Your data is telling a story. Once you understand the story it’s telling, you can change the ending.
The traditional association business model is being challenged in three areas: content, networking, and education.
- Content: Search engines have surpassed associations as members’ go-to source for content. No longer do members need to visit your association’s website to find the answers they seek. Content that associations send to members is increasingly ignored. Old content habits are no longer working.
- Networking: One of the traditional reasons people join professional societies and trade associations is for face-to-face networking. But with travel budgets slashed and web-enabled social networking on the rise, many associations see this revenue source decreasing. LinkedIn, Facebook and Meet-ups that are local and convenient now compete to deliver valuable networking.
- Education: With the rise of lifelong learning and online education platforms, private sector and academic institutions are packaging education to sell as a revenue stream that was once the proprietary domain of associations.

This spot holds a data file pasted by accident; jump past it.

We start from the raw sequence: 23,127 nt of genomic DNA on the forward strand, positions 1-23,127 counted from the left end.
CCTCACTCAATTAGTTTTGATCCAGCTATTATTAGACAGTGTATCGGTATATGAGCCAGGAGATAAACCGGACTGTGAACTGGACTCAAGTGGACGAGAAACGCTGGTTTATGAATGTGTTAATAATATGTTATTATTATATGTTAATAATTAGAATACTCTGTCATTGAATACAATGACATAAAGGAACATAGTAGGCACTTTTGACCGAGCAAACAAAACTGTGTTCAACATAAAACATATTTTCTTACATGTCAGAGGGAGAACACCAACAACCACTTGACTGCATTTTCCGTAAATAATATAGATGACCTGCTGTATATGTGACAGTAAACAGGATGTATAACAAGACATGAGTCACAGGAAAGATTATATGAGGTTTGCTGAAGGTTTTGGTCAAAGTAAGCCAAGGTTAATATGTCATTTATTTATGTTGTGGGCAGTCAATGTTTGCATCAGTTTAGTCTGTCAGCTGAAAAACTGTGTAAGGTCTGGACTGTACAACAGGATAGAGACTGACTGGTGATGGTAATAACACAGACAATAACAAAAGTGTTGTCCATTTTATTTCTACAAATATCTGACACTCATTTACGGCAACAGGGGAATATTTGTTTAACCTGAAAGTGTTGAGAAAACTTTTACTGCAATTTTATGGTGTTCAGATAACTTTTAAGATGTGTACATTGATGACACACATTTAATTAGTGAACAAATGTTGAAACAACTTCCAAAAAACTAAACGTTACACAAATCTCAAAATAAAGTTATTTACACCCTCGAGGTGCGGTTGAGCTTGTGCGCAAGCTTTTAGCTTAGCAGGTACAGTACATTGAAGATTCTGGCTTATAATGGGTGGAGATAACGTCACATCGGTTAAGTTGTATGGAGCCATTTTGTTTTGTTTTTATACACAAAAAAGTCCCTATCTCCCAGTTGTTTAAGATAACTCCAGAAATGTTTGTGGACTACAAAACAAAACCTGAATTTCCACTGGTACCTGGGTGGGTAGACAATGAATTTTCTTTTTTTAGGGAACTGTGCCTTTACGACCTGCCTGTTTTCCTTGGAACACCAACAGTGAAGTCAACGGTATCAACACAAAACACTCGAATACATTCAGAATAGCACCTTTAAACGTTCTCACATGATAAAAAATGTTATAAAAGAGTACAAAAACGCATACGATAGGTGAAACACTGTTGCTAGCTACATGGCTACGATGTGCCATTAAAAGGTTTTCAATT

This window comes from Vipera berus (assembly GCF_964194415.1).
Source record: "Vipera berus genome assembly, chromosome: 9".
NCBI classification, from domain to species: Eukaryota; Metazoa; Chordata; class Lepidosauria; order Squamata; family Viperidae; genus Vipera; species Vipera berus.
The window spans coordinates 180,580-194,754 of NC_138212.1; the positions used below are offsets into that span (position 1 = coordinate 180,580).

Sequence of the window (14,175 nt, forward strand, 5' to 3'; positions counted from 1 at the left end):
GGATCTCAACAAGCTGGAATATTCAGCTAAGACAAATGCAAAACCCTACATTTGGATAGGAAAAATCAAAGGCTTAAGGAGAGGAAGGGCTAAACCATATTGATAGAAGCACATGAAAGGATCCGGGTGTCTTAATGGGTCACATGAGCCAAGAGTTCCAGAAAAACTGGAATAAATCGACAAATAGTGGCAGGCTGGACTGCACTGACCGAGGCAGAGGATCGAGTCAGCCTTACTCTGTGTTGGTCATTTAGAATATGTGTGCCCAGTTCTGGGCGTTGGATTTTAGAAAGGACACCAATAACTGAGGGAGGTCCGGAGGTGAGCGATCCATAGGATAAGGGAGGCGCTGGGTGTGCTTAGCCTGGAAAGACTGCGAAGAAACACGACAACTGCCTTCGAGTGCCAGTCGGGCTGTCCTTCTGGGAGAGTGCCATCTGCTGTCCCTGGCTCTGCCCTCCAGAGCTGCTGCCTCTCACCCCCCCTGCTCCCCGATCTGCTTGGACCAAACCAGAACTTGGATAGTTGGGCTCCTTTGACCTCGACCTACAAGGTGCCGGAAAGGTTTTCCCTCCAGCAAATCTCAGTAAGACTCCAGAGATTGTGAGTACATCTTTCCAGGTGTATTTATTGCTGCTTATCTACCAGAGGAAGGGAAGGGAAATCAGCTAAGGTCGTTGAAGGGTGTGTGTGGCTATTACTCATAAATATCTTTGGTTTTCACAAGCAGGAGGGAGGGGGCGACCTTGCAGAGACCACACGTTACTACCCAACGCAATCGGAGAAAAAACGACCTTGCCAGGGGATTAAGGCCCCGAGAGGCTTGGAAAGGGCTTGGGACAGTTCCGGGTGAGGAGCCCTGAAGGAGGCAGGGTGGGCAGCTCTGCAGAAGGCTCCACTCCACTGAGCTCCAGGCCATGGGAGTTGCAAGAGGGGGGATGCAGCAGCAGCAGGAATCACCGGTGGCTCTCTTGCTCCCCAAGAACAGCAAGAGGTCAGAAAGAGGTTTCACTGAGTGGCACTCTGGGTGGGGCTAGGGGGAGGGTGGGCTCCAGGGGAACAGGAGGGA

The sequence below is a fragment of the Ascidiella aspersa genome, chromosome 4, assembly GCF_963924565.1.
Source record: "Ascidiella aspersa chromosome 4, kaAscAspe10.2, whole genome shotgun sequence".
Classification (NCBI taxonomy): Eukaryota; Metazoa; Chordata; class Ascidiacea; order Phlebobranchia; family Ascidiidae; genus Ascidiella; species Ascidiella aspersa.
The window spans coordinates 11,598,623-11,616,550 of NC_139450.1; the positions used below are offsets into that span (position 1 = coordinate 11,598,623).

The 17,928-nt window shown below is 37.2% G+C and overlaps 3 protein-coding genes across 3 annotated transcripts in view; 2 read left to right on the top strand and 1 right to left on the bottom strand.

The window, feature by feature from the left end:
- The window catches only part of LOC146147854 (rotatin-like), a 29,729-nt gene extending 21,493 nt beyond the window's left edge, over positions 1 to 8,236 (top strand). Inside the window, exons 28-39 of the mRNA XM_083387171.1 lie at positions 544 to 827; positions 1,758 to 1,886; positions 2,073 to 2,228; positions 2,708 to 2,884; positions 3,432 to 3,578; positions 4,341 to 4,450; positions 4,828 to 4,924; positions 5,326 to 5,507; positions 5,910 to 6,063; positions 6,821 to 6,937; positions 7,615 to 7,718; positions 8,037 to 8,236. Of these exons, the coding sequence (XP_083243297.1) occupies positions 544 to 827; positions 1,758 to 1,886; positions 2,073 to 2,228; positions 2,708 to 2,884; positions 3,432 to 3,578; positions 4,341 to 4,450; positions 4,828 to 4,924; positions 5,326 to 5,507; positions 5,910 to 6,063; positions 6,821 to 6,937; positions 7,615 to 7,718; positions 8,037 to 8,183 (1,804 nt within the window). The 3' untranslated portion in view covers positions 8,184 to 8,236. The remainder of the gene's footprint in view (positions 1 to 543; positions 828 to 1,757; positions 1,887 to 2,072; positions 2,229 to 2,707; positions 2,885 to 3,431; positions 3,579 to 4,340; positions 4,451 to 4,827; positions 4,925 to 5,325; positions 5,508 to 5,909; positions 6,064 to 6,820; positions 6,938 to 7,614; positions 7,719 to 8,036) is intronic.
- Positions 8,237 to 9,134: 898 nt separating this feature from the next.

These three factors have convinced me that to continue to thrive in today’s environment, associations must make better use of their data. Data is one of the most important assets an association has—as valuable as its cash reserves and human capital. The private sector already uses data to see where opportunities are emerging—and they’ve targeted association’s content, networking, and education.
Associations are able to counter by using data as private-sector companies do: to segment, target, and personalize marketing strategies; to manage operations; and to improve profitability. Associations have been slow to adopt the best practices of private industry where data is concerned, but that is starting to change.
Using data to make decisions reduces risk. Data can support association strategy driving operations, finance, marketing and member service. According to Harvard Business Review, top-performing organizations are five times more likely to use data to make decisions.
Association business decisions are becoming more difficult because of the increasing amount of data available and the pace of change. Association leaders face more choices and have less time, which equates to increased risk. Using data to make decisions increases the likelihood of making a good decision.
At DSK, our mission is to help associations understand the story their data is telling, and make it possible for them to use data to create the future and advance their mission.